Just as we need diversity in our seeds and plant populations, we also need diversity in the ways that we collect, steward and distribute these seeds.  It is in our diversity that we find our strength and resilience.

 

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The spirit of these ancient seeds continue to awaken newfound joy in the hearts of our seed students. New beautiful circles of Seed-Keepers are being initiated in this time of great need.  We had the great pleasure of hosting 2 potent Seed Schools this past moon; one in Massachusetts and the other in Los Angeles.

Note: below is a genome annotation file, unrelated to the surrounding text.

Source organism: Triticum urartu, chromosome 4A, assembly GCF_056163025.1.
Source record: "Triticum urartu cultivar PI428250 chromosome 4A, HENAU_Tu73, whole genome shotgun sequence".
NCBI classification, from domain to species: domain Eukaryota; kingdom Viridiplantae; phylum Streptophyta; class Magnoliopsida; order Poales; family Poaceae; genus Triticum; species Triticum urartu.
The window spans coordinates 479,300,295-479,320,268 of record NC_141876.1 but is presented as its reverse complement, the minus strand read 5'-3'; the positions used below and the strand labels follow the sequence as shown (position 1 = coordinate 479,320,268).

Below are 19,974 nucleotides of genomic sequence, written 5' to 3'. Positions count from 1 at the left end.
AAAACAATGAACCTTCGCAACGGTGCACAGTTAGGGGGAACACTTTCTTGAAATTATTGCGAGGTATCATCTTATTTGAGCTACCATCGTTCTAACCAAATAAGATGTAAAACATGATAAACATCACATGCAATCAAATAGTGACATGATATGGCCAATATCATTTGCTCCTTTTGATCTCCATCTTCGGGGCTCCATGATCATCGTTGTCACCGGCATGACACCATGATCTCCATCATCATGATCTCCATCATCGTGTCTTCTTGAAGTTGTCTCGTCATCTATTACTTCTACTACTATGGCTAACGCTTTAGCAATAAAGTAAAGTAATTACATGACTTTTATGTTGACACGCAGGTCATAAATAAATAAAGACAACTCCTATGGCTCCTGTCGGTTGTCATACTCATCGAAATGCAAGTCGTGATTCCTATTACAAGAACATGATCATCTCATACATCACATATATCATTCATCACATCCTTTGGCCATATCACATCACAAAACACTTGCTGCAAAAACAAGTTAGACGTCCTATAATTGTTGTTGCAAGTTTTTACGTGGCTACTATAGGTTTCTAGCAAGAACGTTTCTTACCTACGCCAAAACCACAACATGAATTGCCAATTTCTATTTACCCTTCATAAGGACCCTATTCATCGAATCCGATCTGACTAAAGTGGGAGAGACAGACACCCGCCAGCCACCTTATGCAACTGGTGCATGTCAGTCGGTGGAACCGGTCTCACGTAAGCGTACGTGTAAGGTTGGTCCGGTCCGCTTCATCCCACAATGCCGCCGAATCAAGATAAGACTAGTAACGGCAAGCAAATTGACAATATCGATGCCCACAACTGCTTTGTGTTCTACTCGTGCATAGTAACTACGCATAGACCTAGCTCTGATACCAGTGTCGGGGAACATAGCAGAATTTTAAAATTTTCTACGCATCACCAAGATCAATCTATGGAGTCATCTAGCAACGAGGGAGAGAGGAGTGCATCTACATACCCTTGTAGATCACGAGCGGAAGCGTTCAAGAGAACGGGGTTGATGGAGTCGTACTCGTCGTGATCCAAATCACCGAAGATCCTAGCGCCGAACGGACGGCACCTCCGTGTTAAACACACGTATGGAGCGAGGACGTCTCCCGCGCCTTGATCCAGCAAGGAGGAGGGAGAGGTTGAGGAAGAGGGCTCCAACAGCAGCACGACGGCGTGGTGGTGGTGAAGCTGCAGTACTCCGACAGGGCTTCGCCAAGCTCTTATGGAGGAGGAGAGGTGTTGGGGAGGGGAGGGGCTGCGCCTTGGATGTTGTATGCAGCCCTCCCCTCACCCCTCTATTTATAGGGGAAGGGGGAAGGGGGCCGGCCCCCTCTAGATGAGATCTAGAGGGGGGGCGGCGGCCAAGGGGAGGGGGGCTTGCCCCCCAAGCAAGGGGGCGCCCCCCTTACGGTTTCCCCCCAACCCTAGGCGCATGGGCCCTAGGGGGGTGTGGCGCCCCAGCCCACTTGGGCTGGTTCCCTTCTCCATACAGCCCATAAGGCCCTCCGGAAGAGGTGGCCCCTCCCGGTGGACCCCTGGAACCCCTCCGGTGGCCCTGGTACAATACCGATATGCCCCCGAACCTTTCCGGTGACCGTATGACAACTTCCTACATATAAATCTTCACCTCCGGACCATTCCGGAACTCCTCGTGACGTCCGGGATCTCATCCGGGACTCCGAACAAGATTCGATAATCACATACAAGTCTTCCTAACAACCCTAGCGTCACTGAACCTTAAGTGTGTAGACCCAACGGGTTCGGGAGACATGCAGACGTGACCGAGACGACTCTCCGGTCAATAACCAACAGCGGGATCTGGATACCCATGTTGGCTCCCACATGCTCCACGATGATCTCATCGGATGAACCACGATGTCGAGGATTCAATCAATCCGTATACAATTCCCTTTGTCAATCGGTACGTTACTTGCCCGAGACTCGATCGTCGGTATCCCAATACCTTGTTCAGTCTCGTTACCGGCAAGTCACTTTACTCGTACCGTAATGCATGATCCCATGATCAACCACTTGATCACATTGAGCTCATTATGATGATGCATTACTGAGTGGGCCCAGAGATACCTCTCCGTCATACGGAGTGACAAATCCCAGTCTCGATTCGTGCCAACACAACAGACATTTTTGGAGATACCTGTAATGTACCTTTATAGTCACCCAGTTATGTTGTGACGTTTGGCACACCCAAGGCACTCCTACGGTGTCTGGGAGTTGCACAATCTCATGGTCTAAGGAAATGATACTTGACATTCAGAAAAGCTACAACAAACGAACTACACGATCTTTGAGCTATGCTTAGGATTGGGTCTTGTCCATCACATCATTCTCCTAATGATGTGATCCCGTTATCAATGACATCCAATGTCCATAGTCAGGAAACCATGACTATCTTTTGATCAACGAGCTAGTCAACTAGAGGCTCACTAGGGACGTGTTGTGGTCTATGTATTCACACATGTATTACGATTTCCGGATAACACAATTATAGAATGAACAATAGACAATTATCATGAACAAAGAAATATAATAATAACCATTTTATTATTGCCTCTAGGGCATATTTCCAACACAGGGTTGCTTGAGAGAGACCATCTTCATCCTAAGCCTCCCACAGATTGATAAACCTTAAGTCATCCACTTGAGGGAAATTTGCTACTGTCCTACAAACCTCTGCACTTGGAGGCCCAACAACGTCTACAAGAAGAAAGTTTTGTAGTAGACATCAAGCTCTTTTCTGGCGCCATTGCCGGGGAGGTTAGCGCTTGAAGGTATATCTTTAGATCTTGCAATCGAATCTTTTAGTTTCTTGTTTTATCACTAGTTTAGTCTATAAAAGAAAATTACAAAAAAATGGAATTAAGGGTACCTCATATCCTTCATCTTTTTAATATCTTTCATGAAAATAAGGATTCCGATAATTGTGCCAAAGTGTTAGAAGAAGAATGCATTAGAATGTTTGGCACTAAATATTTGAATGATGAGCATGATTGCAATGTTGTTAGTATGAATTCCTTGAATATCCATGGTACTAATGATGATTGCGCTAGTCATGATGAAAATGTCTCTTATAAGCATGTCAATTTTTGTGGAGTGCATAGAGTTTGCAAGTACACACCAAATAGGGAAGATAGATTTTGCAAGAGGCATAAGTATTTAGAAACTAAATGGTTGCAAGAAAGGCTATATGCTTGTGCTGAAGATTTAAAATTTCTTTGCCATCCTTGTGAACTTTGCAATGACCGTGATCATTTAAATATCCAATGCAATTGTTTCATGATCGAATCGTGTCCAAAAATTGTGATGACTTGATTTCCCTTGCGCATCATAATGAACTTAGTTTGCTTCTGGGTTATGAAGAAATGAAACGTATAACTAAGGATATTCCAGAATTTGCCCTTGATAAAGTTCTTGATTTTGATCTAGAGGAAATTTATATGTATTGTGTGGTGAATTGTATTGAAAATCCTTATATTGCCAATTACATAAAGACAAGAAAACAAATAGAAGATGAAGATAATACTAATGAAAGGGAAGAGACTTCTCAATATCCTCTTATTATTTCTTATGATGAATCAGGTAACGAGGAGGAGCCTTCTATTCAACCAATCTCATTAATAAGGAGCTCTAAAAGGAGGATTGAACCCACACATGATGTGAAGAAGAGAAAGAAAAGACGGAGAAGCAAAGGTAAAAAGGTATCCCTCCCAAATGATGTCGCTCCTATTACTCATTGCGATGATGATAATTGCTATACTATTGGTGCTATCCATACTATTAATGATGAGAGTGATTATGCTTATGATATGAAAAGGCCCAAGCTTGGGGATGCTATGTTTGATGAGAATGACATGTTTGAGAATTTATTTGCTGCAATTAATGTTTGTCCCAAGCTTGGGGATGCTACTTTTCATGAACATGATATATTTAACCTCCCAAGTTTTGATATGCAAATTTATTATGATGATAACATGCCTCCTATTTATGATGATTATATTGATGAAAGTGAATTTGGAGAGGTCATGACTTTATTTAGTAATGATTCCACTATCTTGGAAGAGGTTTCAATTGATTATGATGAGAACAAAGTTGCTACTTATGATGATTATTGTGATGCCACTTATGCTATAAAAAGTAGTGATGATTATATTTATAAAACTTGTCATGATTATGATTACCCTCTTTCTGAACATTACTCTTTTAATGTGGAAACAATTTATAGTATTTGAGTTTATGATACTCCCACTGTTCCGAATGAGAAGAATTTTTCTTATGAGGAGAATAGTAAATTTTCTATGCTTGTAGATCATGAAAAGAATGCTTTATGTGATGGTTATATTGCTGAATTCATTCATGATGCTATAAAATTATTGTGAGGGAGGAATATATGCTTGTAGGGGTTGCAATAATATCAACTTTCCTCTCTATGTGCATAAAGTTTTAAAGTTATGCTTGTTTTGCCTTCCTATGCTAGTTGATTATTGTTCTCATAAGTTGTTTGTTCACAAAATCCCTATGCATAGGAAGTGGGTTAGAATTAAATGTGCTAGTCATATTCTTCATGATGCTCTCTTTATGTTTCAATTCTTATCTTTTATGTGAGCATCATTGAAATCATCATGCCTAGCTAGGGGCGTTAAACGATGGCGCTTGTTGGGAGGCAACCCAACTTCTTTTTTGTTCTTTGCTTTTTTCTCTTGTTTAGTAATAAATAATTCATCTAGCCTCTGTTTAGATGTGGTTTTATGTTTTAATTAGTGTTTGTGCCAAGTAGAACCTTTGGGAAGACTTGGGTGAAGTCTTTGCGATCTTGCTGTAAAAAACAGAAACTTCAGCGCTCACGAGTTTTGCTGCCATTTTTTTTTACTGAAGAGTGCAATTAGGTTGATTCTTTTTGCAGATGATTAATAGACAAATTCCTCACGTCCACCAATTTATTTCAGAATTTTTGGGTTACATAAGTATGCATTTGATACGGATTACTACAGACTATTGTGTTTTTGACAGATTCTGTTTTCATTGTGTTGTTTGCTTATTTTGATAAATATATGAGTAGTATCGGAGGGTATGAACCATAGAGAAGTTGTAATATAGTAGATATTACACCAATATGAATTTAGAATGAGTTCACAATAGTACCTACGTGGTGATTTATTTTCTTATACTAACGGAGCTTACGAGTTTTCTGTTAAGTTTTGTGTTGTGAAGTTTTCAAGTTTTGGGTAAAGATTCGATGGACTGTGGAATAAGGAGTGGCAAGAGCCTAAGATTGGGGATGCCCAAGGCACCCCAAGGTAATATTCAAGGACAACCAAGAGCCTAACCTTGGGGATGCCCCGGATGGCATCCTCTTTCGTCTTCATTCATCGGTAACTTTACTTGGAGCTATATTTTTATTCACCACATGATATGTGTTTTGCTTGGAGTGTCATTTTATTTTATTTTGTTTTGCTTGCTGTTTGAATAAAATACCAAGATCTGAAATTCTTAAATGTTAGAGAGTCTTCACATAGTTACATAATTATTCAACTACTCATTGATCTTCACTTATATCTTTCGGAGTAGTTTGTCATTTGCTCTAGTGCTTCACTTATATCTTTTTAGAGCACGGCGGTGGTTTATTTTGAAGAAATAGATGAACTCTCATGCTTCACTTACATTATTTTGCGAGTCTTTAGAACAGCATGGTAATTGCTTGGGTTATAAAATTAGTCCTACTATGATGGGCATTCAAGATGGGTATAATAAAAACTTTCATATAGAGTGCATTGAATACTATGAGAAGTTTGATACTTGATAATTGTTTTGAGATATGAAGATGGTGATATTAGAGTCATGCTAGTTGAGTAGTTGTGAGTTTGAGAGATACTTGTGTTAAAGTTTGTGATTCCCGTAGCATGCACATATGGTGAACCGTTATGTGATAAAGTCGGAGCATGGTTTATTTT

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This last long drive home yesterday gave me the quiet time to digest and integrate all the beauty I witnessed this past month, as our circle of over 60 new peaceful guardians of the seed have rekindled this sacred relationship and now carry seeds of hope in their heart. Every time we circle up and share together with seeds at the center, I am re-arranged by the experience in the most positive way.

 

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  I send my Love to each one of you, as you contribute to the work for Greater Good. Your daily loving actions do not go unnoticed, as we all work together towards this Great Healing.  Many blessings to you as we meander into Spring.  May your hands feel the blessing of the Earth, and may your heart be captivated by the magic of seeds sprouting from the soil.